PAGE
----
A tired Rebecca Barry gets taken for a ride in Bangkok.
Only fools get scammed. But we were new to Thailand. And it was April Fool's Day.
"You won tuk-tuk?"
"Walking no good. 20 baht, I take you anywhere."
Anyone who has been to Bangkok will know that on foot is not how most get around. So it didn't take long before we'd signed up for a tuk-tuk tour that would conveniently take us to several Bangkok tourist destinations.
We'd been sensible until then, having been warned not to accept anything from anyone who approached us. It had so far proved sound advice, particularly after a woman had tried to charge us 900 baht for a cab from the airport which, using the official stand, turned out to cost 500.
Scammers operate in every big city, targeting tourists whose common sense has been sapped by inexperience or fatigue. Bangkok is no exception. The Tuk-Tuk Scam is an oldie designed to trick tourists into thinking they are being taken on a worthy tourist route when actually they're driven to gem markets and tailors and pressured into making expensive purchases.
Not as dire, perhaps, as being ordered at gunpoint to pay thousands of dollars for a damaged jetski - a less popular scam in Thailand, but a con all the same.
We'd almost reached the Grand Palace temples after a day's exploring, as eager to get there for the air-conditioning as the cultural experience.
"You're not wearing pants."
The voice came out of nowhere.
"No long pants. You can't go to palace." The helpful young man explained the palace was about to shut anyway, and that there were plenty of temples we could visit instead. He pulled out a map and circled his must-sees, including a fashion "expo" which, in our delirious state, sounded like a great idea. Only take the yellow and blue tuk-tuks because the others will rip you off, he continued, smiling.
This was his way of ensuring we would only take his friend's tuk-tuk but in case we needed further reassurance of his trustworthiness as a guide, he then told us he was training to be a monk. The guy was wearing a black T-shirt with a gothic slogan on it and black jeans, yet we still fell for it.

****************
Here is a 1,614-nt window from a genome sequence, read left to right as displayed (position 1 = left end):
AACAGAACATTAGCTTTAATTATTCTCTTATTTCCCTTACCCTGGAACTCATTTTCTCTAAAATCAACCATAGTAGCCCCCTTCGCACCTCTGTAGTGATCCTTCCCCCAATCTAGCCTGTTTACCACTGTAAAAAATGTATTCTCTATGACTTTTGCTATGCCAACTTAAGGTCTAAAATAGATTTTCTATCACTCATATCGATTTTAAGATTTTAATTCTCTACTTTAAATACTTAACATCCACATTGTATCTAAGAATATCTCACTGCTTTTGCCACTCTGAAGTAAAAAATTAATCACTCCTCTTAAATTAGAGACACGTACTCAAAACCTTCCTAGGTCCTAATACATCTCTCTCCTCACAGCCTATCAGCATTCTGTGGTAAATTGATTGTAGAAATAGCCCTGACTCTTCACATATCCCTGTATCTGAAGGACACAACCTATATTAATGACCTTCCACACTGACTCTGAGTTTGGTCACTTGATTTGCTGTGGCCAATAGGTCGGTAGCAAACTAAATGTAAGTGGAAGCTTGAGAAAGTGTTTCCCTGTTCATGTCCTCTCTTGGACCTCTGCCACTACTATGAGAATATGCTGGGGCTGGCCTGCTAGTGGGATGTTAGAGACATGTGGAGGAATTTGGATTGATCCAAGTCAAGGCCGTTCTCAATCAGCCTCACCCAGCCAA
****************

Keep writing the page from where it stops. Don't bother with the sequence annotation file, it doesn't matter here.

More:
"You pay at the end and if you want them to wait for you, say, 'ro noi'. You speak Thai?"
"Okay, I'll help you." He dutifully pulled over a yellow and blue tuk-tuk that just happened to drive by at that moment. Ding ding ding. Those were the alarm bells obscured by the sound of our stupidity, which I'd like to put down to heat exhaustion.
The driver, who had likely just been told by the "monk" that he'd pay him a hefty 200 baht commission by taking us for a ride, played dumb and took us to the first stop: a huge, gold temple with a giant reclining Buddha inside. This must be legitimate after all. He took us to another temple, then asked us to wait while he went to the bathroom.
Enter Mr Nice Guy number three: a middle-aged Thai man in a pink polo shirt, who leaned over the back of the tuk-tuk for a chat.
"And where are you going next?" he asked, peering at our map.
The fashion expo, and whaddya know, he'd just been there. This guy was the snake-charmer, sent in to advertise the goods before we'd see them. His mother had just been and had picked up six Armani suits, and today was the last day of the government's promotion.
The alarm bells rang clearly at that, and after much wry discussion as to how inexpensive Armani suits are in Thailand, he whipped out his "VIP card". Then he said goodbye, just as the driver came back from his "toilet stop".
Off we went to the glamorous, one-day-only, government-sponsored fashion expo, a dilapidated, nondescript tailor's shop with a faded sign and pasty mannequins wearing gowns that might look at home on Ivana Trump.
Armani would be so impressed that his luxurious legacy has spread to the industrial wilds of Bangkok. The Thai capital is full of tailors, many of whom claim to be part of the Armani empire. We'd seen too little of the city at that stage to have known.
Upstairs was a drab office, presided over by a team of solemn-faced salesmen, nervously poised for dropped pennies. But there's only so long you can humour someone before it starts to feel pointless, and as strangers in a stranger's room, even more stupid.
Arriving back at the tuk-tuk empty-handed, our driver shifted in his seat.
"No suit? I take you for free information."
We told him to take us straight home - and to skip the last temple too.
Desperate, he pulled over 10 metres down the road.
"You help me! Two minute!"
After a verbal struggle, when he told us he would miss out on petrol coupons if we didn't comply, he relented to our demands and drove us home, visibly crushed. Feeling a little sorry for him we paid him an extra $5, a pittance for a rip-off that had robbed us of time more than anything.
It was a good lesson to learn on the first day of a four-month stint in Southeast Asia. And the last scam we fell for.